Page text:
Attack of the Cranky Athiests
Another day, another cranky athiest. Christopher Hitchens, who is apparently a respected journalist, has published a book called God Is Not Great: How Religion Poisons Everything.
Here's what he has to say about his friends who are religious, as excerpted in Slate online magazine.
Religious faith is, precisely because we are still-evolving creatures, ineradicable. It will never die out, or at least not until we get over our fear of death, and of the dark, and of the unknown, and of each other. For this reason, I would not prohibit it even if I thought I could. Very generous of me, you may say. But will the religious grant me the same indulgence? I ask because there is a real and serious difference between me and my religious friends, and the real and serious friends are sufficiently honest to admit it. I would be quite content to go to their children's bar mitzvahs, to marvel at their Gothic cathedrals, to "respect" their belief that the Koran was dictated, though exclusively in Arabic, to an illiterate merchant, or to interest myself in Wicca and Hindu and Jain consolations. And as it happens, I will continue to do this without insisting on the polite reciprocal condition—which is that they in turn leave me alone. But this, religion is ultimately incapable of doing. As I write these words, and as you read them, people of faith are in their different ways planning your and my destruction, and the destruction of all the hard-won human attainments that I have touched upon. Religion poisons everything.
I would say somebody needs a hug, but I think he's past the point where a hug will help.
Check this out, though: he says he just wants his religious friends to leave him alone. Maybe he needs some new friends? Cause, like, I don't remember ever getting in the face of my atheist friends, and I have plenty of them. And I don't EVER remember accusing Atheists of "Plotting...the destruction of all the hard-won human attainments..."
Maybe I shouldn't take this personally, but it's kind of hard not to, because he is lumping me in with, like, suicide bombers.
Why do people do this--educated people who know which fork they are supposed to use for the main course and which one for salad at a formal dinner, I mean?
Well, I'm guessing Mr. Hitchens is really frustrated with a lot of bad things going on in the world. I don't blame him for that. And I don't blame him for wanting something or someone to blame. I'd kind of like to be able to blame the Soviets, or the Devil, or whatever. But the Soviets had to go and self-destruct on me, and I've found that there is some good and some evil in everyone, so blaming stuff on the Devil doesn't really give me much satisfaction. Bad stuff happens, and I'll be the first one to admit that the world's religions have not come up with a perfect, all-encompassing explanation for the problem of evil. I guess it could be because, as a religious person, I am in fact the answer to the question "What is the cause of the problem of evil?" but I don't really think so.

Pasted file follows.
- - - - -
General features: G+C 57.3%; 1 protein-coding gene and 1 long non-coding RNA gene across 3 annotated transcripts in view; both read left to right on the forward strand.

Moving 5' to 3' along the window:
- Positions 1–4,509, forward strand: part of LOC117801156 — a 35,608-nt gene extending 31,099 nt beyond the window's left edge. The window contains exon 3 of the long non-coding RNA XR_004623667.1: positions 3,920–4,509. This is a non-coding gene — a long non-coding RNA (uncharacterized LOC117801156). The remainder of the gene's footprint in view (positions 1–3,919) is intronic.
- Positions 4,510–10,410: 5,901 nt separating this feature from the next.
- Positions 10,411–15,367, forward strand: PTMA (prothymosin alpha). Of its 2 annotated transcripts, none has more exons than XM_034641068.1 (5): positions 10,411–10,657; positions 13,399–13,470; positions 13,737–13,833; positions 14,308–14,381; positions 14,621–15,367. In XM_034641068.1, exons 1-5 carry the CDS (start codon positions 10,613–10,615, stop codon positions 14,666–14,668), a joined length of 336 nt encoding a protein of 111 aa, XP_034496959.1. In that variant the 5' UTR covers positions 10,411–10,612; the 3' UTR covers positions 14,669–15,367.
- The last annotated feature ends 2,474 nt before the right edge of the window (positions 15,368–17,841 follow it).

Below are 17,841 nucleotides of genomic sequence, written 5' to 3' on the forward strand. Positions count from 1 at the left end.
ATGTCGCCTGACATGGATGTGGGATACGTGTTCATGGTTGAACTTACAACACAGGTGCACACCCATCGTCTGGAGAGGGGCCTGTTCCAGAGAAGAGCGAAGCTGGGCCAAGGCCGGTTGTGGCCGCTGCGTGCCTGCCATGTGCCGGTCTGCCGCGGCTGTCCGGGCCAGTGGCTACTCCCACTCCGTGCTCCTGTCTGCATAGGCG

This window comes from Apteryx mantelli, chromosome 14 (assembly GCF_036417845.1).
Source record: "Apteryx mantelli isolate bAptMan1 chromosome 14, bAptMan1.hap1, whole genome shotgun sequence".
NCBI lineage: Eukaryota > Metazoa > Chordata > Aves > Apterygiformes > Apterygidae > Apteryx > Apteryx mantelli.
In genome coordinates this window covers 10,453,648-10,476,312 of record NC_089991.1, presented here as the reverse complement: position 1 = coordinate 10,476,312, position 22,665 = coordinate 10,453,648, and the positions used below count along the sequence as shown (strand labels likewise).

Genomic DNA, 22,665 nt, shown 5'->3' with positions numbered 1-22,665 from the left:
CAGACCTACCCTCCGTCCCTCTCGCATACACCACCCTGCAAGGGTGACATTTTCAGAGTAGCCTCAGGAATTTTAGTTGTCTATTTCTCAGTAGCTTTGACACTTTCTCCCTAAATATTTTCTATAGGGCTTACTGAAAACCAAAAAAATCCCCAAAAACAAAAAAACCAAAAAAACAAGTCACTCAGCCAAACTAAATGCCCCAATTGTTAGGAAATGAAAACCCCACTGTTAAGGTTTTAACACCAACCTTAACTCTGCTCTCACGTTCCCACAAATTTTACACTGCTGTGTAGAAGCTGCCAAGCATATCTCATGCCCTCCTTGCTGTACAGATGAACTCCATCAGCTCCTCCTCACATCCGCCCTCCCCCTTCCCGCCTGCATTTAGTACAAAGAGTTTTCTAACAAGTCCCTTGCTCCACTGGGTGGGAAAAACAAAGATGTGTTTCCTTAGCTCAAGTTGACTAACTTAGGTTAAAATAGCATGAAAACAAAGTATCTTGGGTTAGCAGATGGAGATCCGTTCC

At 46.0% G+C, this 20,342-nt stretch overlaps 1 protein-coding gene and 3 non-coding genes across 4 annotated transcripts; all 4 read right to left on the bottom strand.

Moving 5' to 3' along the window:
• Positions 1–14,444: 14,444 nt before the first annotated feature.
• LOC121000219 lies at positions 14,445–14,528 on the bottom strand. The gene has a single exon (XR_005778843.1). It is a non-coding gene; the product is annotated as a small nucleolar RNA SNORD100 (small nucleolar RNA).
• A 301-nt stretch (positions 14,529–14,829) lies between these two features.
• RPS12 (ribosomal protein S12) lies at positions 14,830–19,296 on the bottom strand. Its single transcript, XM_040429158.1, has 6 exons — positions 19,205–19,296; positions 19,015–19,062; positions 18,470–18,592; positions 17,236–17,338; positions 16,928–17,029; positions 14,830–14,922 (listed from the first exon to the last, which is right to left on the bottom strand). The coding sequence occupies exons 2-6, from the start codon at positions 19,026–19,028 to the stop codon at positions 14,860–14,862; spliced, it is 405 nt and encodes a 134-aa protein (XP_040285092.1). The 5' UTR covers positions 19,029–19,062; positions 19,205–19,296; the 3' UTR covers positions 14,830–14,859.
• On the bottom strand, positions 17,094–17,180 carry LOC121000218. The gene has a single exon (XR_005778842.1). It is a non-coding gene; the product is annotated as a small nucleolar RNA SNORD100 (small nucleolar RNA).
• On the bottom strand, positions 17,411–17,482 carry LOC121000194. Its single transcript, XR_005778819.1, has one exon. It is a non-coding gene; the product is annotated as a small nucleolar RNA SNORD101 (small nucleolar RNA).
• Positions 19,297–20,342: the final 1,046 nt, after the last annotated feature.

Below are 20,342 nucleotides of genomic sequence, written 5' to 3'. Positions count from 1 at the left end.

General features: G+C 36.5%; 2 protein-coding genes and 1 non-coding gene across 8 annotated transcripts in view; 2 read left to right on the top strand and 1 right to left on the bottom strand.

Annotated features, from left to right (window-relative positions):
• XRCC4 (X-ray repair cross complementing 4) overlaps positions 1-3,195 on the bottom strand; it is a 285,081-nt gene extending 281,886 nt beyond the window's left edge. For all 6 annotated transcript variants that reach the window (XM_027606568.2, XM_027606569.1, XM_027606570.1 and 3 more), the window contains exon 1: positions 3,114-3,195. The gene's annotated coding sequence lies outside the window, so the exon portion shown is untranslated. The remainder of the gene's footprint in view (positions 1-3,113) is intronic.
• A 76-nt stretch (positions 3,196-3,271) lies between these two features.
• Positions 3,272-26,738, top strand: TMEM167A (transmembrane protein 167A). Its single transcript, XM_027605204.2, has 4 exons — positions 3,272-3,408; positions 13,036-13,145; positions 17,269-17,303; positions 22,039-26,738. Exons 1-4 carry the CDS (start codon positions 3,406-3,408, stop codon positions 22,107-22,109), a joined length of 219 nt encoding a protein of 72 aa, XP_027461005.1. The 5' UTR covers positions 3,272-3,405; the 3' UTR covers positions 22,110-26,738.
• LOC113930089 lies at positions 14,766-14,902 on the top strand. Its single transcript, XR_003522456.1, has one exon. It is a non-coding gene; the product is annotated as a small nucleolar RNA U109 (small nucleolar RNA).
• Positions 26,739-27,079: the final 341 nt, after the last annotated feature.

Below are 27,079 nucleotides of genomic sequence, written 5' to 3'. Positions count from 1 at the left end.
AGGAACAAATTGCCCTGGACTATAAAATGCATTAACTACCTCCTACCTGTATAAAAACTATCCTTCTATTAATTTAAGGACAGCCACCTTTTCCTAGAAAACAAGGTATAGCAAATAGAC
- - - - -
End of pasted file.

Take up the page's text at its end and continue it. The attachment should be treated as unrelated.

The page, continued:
I guess in Mr. Hitchen's mind, religion is about answering the big questions, and he's right. But not all religious people think that religion has the answers to the big questions. I sure don't. I guess religion that claims to have all the answers has a lot of appeal in uncertain, scary times like ours. It doesn't have any appeal for me. It makes me really sad to see so many people settle for easy (if imperfect) answers to what the Garrison Keillor charactor Guy Noir calls "life's persistent questions," but right now I'm not in an angry place about that. If it wasn't religion claiming to have the answers it would be (and in many cases is) political parties or multinational corporations or Think Tanks or some other institutions. Institutions are run by and for humans, and like the humans that create them, they are flawed. This includes the institution of journalism, I'm sorry to tell poor Mr. Hitchens.
I do feel that it is important to wrestle with the big questions, to wrestle with them together in a like-hearted community with a spirit of compassion, because none of us has all the answers. That is what religion is about for me, and for a lot of other people too.